Register
A password will be e-mailed to you.

THERE are certain things that the millennial has made acceptable in modern society, or at least palatable: paying £2.50 for an avocado or wearing sliders as a fashion statement, for example.

Existing and trying to flourish drunk on the idea of social liberalism, millennials like to believe they can maintain a sense of “individualism”, whilst still working the 9-5 and fighting for [insert social injustice here] whilst attending 2-4-1 cocktail hours in the evenings.

Growing up in a moderately conservative household in an even more conservative area (my neighbour has a giant Conservative Party poster in his window, just in case I forget), I was always told to uphold a conservative image, i.e. no piercings, tattoos, wacky hairstyles (as a woman of colour, this means anything that isn’t long and straight) and no short skirts (or trousers, actually, because god forbid one attempt to subvert gender boundaries).

Fast forward a few years later, and you may be surprised to find me face down on a chair, about to get my first tattoo. As the buzzing of the needle came in contact with my once untainted skin, I pondered on how far I had come (or how far I had fallen, depending on your outlook) since being a cautious and socially anxious teenager.

Although I was super pleased with my inkings (the nature of which I will keep to myself to avoid getting “#basic” tweets from you all),  I did have a moment of slight panic. Who was going to hire a woman with a tongue piercing, three tattoos and an afro? I almost asked if they were hiring at the tattoo parlour; I’m really quite good at making tea, coffee and a plethora of other beverages, upon request.

“Millenials’ sense of individualism is something we are attacked for due to our willingness to expose it so obtusely and unforgivingly.”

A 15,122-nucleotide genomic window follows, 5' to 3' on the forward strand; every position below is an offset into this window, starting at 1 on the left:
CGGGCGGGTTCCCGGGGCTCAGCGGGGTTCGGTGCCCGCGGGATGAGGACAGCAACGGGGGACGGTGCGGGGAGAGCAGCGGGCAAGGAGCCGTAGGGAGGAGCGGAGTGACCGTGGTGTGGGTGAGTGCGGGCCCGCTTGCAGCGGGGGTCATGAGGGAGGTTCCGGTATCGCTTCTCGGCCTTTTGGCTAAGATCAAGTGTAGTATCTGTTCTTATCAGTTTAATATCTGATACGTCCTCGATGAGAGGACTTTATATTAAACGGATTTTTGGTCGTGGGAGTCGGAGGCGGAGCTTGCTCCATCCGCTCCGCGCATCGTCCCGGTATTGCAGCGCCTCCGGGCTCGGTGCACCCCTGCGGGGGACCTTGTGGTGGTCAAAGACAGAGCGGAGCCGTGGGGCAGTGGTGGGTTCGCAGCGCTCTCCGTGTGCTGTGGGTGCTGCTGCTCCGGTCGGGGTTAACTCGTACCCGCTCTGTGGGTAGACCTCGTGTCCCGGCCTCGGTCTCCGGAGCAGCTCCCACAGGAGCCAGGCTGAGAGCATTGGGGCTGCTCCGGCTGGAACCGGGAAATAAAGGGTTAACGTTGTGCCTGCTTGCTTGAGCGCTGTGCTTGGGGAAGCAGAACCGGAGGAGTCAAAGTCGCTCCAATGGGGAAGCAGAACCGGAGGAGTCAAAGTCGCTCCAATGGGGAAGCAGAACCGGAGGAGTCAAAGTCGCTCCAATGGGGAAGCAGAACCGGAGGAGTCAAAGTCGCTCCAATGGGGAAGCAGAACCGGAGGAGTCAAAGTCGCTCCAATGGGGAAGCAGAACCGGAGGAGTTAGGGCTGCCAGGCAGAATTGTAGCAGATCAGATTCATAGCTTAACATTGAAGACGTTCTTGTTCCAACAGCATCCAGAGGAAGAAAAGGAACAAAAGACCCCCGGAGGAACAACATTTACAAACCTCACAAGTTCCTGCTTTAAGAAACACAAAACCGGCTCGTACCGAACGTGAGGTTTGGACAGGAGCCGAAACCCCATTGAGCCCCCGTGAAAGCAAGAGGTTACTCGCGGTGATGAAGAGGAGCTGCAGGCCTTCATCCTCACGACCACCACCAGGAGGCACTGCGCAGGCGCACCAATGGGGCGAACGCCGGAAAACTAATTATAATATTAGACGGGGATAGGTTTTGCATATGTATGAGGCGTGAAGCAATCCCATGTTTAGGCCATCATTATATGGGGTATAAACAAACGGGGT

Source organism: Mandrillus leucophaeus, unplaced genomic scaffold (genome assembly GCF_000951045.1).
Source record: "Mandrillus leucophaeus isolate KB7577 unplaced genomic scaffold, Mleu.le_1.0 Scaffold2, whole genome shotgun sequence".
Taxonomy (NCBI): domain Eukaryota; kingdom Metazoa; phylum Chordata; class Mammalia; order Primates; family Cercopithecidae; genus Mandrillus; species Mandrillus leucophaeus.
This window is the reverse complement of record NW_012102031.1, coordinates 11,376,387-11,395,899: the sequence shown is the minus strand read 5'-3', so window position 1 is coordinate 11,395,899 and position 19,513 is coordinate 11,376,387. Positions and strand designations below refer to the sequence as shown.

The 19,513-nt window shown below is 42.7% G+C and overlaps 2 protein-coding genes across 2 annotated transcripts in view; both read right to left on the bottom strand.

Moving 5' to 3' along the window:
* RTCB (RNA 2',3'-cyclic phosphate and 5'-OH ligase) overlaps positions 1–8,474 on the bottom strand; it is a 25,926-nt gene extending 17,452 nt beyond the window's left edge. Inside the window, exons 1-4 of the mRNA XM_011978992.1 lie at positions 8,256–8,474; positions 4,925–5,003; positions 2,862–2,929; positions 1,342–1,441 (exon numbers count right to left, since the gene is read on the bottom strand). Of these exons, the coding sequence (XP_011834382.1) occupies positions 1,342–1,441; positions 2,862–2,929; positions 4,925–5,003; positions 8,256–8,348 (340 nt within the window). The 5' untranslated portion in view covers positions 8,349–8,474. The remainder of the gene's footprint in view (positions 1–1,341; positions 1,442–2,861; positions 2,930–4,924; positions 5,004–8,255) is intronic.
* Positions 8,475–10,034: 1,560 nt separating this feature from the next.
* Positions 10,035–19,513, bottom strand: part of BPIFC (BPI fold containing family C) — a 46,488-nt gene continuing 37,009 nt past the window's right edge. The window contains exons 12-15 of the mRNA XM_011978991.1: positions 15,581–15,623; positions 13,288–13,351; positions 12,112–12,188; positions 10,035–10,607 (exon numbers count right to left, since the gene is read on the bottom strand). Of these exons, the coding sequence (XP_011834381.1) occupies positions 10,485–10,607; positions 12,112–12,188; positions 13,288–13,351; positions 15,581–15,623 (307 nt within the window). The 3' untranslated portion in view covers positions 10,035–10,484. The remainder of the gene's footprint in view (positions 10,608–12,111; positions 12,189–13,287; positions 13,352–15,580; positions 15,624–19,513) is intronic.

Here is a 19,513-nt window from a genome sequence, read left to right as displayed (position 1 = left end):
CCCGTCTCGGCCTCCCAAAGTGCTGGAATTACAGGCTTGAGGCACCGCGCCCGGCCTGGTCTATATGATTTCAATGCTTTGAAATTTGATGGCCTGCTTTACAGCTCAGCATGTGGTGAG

Unfortunately, I know a lot of things to be true as I start my new “adult” job in September. I know I cannot wear my natural hair, I know I will have to take my piercings out and I know my tattoos cannot be visible. These specifics haven’t been written down anywhere in the terms and conditions of my contract, but it is an ideal that continues to be ingrained in all of us. If you don’t fit the bill of what is “professional” (by which they mean “normal,” by which they mean a standard, white, middle-class male, preferably, but we’ll take you if you’re a little bit brown because we have a diversity quota to fill), you will never be taken seriously.

This doesn’t just end with outward appearances either. Our sense of individualism is something for which previous generations have fought for and for which Millennials are attacked for due to our willingness to expose it so obtusely and unforgivingly.We are, after all, the “snowflake” generation who believe we deserve everything this world can give us in spite of who we are or what we look like.

Idealistic as it may seem, what’s so wrong with that? Our generation, whether you like it or not, is the most colourful yet, from our melting pot of cultures to our likes and dislikes to our fashion sense. If businesses and organizations refuse to see the world in anything but black and white, they will risk losing out on the most diverse and dynamic workforce that this country has ever seen.


FOLLOWING @yinkabokinni not only is this young lady a super talented DJ, her Instagram feed gives me serious hair, body, fashion and tattoo envy. Look no further for your next style icon.

LISTENING… The Receipts, a hilarious and frighteningly relevant podcast featuring four women of colour chatting about everything from interracial relationships to being cheated on, as well as playing agony aunties to their listeners’ “receipts.”

READING… The Good Immigrant; a collection of essays by British BAME writers detailing, as the book puts forward, “what it’s like to live in a country that doesn’t trust you and doesn’t want you unless you win an Olympic gold medal or a national baking competition.” I haven’t been able to put this down despite some parts being so relatable that I’ve had to take a step back. Moving, engaging and incredibly diverse, this is required reading for everyone, especially considering the current socio-political climate.

EATING… Every lazy vegan knows that hummus is basically its own food group in our diet. So thank God for hummus bros, a deli in Soho dedicated to this mushy-chickpea delicacy. They cater to non-vegans too, but their falafel hummus bowl is my go-to; served with pitta bread and so much hummus you risk drowning in it (which, by the way, is my ideal way to die.)

 

What’s on your Z-List this week? Hit me up on Twitter (@Just_GeorgiaSD) or Instagram (@georgiaecha)